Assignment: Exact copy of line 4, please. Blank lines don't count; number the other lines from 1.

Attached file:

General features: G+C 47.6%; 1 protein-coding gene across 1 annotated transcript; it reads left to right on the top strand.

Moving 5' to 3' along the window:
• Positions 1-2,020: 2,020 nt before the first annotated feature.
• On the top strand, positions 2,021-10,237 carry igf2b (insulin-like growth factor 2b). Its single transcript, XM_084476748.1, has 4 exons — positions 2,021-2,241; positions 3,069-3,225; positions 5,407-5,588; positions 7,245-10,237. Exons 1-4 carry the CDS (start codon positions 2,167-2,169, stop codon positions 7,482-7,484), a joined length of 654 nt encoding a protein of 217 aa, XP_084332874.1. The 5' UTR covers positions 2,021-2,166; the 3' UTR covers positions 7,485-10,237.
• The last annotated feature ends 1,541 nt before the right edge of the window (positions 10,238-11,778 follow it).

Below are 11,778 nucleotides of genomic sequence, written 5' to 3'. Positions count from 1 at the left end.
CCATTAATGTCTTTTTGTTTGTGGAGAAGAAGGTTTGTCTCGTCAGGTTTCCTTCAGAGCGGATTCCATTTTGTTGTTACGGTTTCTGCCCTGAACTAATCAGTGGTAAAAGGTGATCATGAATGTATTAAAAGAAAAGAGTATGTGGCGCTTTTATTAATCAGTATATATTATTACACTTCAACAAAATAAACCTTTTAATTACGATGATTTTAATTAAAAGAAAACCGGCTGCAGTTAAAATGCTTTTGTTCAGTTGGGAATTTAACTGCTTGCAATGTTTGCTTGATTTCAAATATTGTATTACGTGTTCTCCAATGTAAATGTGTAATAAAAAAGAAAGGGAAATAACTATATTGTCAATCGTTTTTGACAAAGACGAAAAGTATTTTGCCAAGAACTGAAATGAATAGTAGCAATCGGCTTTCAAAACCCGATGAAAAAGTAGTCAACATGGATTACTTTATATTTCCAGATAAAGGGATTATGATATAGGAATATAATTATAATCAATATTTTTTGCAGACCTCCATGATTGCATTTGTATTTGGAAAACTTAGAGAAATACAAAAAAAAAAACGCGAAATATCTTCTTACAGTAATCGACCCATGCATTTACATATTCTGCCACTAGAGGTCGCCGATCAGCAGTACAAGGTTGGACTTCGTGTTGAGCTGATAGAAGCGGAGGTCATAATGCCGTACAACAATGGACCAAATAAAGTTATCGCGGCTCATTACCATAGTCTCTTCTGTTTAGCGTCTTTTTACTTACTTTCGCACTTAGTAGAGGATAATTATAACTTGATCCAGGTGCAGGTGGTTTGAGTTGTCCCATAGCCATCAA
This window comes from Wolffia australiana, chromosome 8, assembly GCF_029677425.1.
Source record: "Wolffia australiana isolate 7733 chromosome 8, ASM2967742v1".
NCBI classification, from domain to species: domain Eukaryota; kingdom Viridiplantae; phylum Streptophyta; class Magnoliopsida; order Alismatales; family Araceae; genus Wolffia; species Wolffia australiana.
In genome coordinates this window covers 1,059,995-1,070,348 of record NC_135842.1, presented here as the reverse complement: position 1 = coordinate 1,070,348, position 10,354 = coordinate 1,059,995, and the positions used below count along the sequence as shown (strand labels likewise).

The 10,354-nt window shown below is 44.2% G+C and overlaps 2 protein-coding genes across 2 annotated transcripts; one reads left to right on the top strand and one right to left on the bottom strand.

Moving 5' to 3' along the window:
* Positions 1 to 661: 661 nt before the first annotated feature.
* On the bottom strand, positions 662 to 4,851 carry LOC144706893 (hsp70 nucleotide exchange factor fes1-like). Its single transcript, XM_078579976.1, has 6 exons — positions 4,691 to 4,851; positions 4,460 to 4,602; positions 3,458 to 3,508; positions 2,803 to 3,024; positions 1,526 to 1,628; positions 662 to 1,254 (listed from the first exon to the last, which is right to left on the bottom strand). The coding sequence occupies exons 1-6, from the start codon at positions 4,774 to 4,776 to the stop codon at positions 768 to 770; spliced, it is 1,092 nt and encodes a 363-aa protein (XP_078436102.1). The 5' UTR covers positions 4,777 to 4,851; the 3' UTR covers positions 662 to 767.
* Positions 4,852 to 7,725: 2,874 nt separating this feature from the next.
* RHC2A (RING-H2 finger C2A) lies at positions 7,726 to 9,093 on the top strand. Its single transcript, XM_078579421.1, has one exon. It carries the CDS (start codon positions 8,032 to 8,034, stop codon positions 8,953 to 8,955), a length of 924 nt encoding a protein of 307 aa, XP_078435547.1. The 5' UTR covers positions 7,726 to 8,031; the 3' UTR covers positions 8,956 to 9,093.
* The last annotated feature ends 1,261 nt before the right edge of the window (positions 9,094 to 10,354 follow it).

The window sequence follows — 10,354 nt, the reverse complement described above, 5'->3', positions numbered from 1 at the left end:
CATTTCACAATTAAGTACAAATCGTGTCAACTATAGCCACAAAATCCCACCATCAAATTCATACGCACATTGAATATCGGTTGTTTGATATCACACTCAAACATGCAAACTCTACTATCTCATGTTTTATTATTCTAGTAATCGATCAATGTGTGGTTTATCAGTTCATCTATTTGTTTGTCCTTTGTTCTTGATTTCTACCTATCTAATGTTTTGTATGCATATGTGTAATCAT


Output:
• On the top strand, positions 2,021-10,237 carry igf2b (insulin-like growth factor 2b). Its single transcript, XM_084476748.1, has 4 exons — positions 2,021-2,241; positions 3,069-3,225; positions 5,407-5,588; positions 7,245-10,237. Exons 1-4 carry the CDS (start codon positions 2,167-2,169, stop codon positions 7,482-7,484), a joined length of 654 nt encoding a protein of 217 aa, XP_084332874.1. The 5' UTR covers positions 2,021-2,166; the 3' UTR covers positions 7,485-10,237.